Wine Blogs celebrate wine and provide information to the consumer that is free from the need to answer to advertisers, Boards of Directors, stockholders or clients. We provide a much cleaner, clearer lens from which to view inside the bottle or glass.

That is why blogs grew in popularity. That is why consumers read them, and that is why wineries pay attention to them — because they are leaping over barriers that took years and years to erect. They are gaining readers and subscribers faster than it takes for the UPS brown truck to cook your Pinot Noir as it travels from Oregon to Dallas to Houston in August (and trust me, that is pretty fast.)

This is what frightens the old guard and the gate keepers. This is what forces them to take notice. This is why some “old school” public relations professionals have gone out of their way to set themselves up as the arbiters of “good” and “bad” blogs with little awards’ competitions that continue to reward blogs that look just like the publications they advised their winery clients to pursue in the past.

Because we scare them. We force them to evolve. We force change.

It’s all about the Wine!

Since 2008 the Wine Bloggers’ Conference has brought together bloggers from all over the world. The renegades, the rogues, the punks, the anarchists, the stay-at-home-moms and the lawyers, the consultants and the accountants, the web developers and the technology nerds — we all show up each year to taste wine in new regions. We connect with wineries and wine makers; we see old friends and meet new. The wine might be fresh or vintage, but it is the thing draws us together.

Sketched and Digitally enhanced by Amy Corron PowerBut the old guard still cling to the gate, attempting to hold it closed with angry hands gnarled like 100-year Zinfandel vines.

They trot out writers from Wine Enthusiast, Wine SpectatorThe New York Times, from books and big city papers as keynotes and panelists to reinforce the same message: you’re not us.

But maybe that is too complicated to understand. Perhaps a little analogy is in order.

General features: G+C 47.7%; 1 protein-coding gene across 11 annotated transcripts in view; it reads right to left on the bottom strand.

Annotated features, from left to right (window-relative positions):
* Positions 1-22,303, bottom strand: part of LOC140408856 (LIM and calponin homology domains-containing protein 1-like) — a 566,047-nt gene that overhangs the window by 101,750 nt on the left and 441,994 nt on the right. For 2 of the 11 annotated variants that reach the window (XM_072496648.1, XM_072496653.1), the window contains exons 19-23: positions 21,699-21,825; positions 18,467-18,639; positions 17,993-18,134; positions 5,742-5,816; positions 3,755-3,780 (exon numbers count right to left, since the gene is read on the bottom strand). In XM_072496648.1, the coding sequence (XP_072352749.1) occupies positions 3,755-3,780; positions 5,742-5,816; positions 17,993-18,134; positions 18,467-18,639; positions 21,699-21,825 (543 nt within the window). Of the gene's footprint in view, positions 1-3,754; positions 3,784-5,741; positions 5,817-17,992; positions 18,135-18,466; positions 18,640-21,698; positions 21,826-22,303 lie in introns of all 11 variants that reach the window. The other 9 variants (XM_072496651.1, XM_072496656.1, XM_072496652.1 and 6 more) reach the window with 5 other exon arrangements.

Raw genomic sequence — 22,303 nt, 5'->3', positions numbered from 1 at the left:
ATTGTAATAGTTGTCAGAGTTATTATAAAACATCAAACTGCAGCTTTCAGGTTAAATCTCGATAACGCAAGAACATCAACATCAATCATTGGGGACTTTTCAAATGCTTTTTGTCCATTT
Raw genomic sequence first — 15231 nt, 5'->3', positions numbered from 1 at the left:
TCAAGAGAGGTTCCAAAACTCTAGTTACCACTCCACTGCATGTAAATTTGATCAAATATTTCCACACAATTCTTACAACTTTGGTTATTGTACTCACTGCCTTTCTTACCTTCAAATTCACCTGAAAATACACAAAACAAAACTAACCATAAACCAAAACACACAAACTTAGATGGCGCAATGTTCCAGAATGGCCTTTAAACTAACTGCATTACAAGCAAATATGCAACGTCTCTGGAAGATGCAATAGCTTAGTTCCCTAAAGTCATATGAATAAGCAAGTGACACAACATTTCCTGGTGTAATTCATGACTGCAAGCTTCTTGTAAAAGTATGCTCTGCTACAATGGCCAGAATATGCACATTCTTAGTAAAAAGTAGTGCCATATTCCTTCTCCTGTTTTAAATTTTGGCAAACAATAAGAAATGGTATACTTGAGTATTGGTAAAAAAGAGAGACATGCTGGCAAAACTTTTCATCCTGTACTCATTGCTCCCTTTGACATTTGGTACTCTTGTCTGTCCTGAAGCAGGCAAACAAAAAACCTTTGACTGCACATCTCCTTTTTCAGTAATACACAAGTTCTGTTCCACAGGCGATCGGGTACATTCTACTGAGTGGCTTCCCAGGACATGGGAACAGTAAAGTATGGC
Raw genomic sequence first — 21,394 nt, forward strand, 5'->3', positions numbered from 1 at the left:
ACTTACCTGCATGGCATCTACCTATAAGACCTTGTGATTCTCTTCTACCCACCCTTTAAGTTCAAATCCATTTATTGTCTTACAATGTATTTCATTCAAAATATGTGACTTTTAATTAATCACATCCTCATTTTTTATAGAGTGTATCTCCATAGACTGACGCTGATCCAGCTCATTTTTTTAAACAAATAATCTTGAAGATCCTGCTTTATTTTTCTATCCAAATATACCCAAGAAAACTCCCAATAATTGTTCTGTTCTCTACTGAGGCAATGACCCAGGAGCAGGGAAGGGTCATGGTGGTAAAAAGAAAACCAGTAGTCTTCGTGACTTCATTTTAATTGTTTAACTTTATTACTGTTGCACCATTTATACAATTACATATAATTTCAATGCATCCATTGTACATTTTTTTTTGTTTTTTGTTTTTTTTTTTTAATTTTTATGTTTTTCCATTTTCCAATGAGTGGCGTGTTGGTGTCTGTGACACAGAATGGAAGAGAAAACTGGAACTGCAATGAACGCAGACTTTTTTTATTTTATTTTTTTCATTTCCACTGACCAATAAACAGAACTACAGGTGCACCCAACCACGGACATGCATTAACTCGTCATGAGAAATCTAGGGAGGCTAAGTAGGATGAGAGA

We all know that Cabernet Sauvigon is King, especially in California. It is Napa’s crown jewel. While its grapes only make up 4% of those growing in California’s vineyards, it amounts to 34% of the California wine industry’s total impact and an impact of $42.4 billion on the United States’ economy.

"Here is how you can make your Syrah taste more like our Cabernet Sauvignon. It will never be as good as our Cab, but perhaps you can make your Syrah almost as good as our Cab. But probably not, because all the Top Cab Spots are taken."

Que? Syrah? Syrah!

Imagine you are a renegade Syrah maker. Poor Syrah…even the winemakers joke about its lack of respect:

“How is Syrah like pneumonia?” they asked at a Ballard Canyon presentation.
“At least you can get rid of pneumonia.” they answered.

Imagine you attend “The Syrah Makers Conference,” hoping to learn more and celebrate Syrah. Instead of Syrah growers and producers, the organizers impanel makers of Cabernet Sauvignon. The Cabernet Sauvignon producers are renowned for their Cab, of that there is no denial. But here’s what you’re told:

“Here is how we make great Cabernet Sauvignon. Here is how you can make your Syrah taste like our Cab. It will never be as good as our Cab; perhaps you can make your Syrah almost as good as our Cab.